It’s a simple act we do every day, often multiple times—signing our name. What Your Siganture reveals (3)We draw our signature demonstrating our intent to enter into an agreement, and think nothing of it. Although our signature depicts our personal identity, we often take for granted what our signature reveals about us. Our signature is an expression of ourselves to the outside world and there are traits about our signature that we just aren’t aware of.
In honor of National Handwriting Day, here are some famous signatures and the personality traits they reveal.
What direction are you leaning towards?
If your signature leans toward the right, generally you are optimistic and looking forward to the future. An upright (or vertical) signature shows you are in control, cautious, and in the present; you are aware of exactly what is going on. A signature that leans “backward” or to the left can indicate a person who is reflecting upon past events.
Sadness, Illness and Privacy
Former first lady, Eleanor Roosevelt’s signature could show she prefers to be addressed by her last name, as the size of the letters, most notably the initial cap, “R” is much larger than her first name. It could also indicate negative emotions she experienced during her lifetime, such as her husband’s illness, the Great Depression or World War II.
Marilyn Monroe’s signature appears playful and social as indicated by its flourishes. It also could show a darker side to her personality. In the capital “M” and lower case “l”, we see breaks in these letters where the person signing breaks the pen stroke and picks it back up again. What makes this unusual is the break doesn’t occur between letters. These breaks may indicate a person wanting to do harm to themselves or someone else, especially when taken in context with other handwritten copy.
Former first lady Jacqueline Kennedy’s signature shows a strong urge not to reveal any emotional information, which is revealed by its vertical, upright presentation. The fact her signature is so legible tells us she wants us to know who she is. Upon closer inspection, you see the second half of her last name, “ennedy” to be on a slightly lower baseline than her first name, which may reveal her sadness regarding her first husband’s assassination.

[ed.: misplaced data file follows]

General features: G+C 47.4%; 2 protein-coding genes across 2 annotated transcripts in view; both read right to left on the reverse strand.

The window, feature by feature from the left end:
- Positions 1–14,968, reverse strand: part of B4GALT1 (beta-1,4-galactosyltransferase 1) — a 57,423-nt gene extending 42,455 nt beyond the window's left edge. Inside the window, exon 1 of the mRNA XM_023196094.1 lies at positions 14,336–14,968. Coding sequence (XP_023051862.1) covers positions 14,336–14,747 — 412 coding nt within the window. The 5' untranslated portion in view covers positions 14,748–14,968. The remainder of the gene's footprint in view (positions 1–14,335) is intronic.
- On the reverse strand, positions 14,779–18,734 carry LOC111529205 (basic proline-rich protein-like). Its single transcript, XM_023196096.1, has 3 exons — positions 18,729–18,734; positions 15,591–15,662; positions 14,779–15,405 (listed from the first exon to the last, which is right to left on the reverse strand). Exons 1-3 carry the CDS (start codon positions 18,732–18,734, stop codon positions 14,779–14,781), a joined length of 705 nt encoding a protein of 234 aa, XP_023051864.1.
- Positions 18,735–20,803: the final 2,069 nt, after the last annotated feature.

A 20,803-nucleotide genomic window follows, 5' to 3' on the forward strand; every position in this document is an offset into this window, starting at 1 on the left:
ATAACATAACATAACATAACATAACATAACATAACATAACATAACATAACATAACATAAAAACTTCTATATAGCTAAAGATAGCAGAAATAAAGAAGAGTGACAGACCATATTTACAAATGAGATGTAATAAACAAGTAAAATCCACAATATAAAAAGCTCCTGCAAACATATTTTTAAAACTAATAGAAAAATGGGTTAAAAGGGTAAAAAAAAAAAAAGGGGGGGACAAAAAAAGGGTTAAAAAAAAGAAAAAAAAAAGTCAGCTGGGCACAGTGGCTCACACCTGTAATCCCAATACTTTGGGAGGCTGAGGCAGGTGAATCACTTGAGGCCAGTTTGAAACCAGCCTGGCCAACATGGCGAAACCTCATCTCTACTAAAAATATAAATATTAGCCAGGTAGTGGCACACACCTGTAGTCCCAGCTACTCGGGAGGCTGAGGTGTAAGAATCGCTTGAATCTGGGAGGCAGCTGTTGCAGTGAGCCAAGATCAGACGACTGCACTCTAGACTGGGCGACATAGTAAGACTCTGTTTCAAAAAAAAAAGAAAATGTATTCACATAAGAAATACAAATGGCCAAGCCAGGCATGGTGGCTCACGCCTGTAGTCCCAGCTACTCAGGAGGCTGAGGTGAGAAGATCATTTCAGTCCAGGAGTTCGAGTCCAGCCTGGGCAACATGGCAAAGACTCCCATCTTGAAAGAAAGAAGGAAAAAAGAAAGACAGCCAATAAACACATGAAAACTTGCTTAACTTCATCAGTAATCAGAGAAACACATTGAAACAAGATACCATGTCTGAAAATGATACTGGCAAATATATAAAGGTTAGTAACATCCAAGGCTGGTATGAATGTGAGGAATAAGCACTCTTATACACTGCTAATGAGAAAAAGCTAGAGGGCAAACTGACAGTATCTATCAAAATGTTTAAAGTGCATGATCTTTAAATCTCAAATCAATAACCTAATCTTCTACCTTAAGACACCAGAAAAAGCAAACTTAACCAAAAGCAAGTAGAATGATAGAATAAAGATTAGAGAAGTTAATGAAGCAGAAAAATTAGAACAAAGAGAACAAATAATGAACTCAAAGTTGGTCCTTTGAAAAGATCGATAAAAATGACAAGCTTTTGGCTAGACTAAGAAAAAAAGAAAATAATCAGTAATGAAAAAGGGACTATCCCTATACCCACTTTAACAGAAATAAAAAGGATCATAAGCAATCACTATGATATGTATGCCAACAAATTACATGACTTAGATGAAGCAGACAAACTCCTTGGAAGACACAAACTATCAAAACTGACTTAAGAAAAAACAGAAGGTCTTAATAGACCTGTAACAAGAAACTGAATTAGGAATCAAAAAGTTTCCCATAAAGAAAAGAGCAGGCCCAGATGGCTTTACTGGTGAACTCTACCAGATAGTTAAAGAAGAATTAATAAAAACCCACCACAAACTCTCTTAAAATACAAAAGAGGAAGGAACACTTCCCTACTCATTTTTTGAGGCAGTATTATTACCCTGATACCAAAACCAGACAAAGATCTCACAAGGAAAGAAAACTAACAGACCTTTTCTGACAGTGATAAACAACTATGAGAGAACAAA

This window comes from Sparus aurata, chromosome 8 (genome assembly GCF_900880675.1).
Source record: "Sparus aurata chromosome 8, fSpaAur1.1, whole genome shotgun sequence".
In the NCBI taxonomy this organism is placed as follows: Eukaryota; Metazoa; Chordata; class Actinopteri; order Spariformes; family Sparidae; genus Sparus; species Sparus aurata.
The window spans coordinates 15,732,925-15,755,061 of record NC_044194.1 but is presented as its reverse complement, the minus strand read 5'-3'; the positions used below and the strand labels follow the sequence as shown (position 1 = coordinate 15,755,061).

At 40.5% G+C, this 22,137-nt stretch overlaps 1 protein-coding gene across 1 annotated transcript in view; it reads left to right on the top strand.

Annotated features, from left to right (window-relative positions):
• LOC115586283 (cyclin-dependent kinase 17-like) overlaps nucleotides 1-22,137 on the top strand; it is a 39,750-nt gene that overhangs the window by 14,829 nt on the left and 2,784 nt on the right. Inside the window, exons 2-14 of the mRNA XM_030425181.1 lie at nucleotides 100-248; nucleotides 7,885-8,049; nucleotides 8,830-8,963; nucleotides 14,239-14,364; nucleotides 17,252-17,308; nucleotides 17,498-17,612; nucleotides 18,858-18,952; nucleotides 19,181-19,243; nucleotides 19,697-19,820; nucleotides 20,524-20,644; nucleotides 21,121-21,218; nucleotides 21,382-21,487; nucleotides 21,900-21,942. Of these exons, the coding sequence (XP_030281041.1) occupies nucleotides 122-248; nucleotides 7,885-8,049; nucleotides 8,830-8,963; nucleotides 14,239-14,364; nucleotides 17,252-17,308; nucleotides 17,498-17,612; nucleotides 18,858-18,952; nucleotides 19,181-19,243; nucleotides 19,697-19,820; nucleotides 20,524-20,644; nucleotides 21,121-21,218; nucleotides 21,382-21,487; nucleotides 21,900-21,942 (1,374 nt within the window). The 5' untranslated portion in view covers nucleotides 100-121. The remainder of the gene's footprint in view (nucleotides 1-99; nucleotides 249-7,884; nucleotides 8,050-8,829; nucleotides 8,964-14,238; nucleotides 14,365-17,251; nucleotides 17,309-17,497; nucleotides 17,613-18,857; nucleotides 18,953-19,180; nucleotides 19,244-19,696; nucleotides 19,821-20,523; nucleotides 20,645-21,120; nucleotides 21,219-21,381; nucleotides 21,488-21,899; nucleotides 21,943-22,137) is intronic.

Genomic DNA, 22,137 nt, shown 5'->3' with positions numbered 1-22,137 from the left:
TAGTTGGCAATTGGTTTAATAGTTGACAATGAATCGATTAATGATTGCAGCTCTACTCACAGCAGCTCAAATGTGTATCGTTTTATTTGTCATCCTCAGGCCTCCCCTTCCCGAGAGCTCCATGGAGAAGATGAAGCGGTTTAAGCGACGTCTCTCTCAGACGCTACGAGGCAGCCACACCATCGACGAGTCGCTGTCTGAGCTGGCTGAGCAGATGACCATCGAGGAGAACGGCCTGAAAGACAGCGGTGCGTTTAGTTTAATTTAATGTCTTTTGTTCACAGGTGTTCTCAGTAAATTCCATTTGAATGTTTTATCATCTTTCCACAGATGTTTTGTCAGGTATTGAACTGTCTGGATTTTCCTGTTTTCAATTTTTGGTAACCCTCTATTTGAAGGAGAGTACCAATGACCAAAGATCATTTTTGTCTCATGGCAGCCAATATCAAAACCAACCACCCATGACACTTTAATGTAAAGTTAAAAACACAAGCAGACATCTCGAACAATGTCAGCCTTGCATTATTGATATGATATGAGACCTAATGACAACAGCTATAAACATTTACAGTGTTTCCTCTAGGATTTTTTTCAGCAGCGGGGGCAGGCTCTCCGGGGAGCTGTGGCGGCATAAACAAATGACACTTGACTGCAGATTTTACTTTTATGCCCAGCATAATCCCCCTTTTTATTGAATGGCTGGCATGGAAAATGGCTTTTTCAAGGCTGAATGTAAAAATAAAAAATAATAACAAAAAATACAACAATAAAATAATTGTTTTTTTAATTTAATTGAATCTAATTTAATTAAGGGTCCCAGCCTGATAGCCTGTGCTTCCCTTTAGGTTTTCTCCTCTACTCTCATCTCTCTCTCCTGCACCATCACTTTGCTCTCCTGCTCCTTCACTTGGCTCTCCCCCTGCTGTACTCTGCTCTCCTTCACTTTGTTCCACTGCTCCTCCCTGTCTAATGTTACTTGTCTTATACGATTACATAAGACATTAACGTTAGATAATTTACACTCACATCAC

Getting to the Point
John F. Kennedy’s signature shows an efficient, direct approach, especially noticeable in the single pen stroke of the first letter of his first name. “ohn” also demonstrates efficiency, as it appears to be another single pen stroke. His middle initial is not even legible, perhaps indicating his middle name was not important to communicate. His last name again shows pen stroke efficiency. He does not bother with additional pen strokes; there are no flowery embellishments and no lead in.
Strong Personality Types
Steve Jobs’ signature has the most flourish in the middle zone of each letter, showing focus on the present. The casual flow and letter formation demonstrates his innate curiosity. The slight leaning to the right could indicate his lack of inhibition, and the heavier-than-normal pressure on paper shows some aggressive tendencies. The slight uphill slant indicates an optimistic attitude towards the future.
Warren Buffet’s emphasis on his first name, which is written larger than his last name, could indicate his preference to be called Warren. The larger initial capital letter reveals a person’s confidence, but the excessively large initial letter in his first name could express a need to barricade himself from the public.
Showing an Artistic Flair
Pablo Picasso’s unique signature demonstrates creativity, and the underline beneath it emphasizes his need to be noticed. The dramatic uphill slant can show an optimistic outlook, towards his work and the world around him. Underscoring his signature reveals his self-confidence.
The purposeful omission of his first name tells us he is sure we know who he is by simply signing his last name. Alternatively, someone who adds several underscores to their signature may lack of self-confidence, or feel the need to demonstrate to the world that they are important.
Here’s a great example of self-confidence. Joan Miro’s signature not only has the very large initial letter and the underline emphasizing his self-confidence, but he also adds a period after his name. That simple dot communicates to us that the buck stops here.
While these handwriting attributes indicate certain personality traits, they are by no means set in stone. Various life events can and do change your signature over time. So the next time you pick up a pen or wand to sign your name, remember: it’s not just your name you are signing; it’s who you are—or who you hope to be.
Keep in mind when you apply your signature, either on-paper or electronically, on a legal document, that it signifies your intent to be bound to the terms and conditions of the document you signed.
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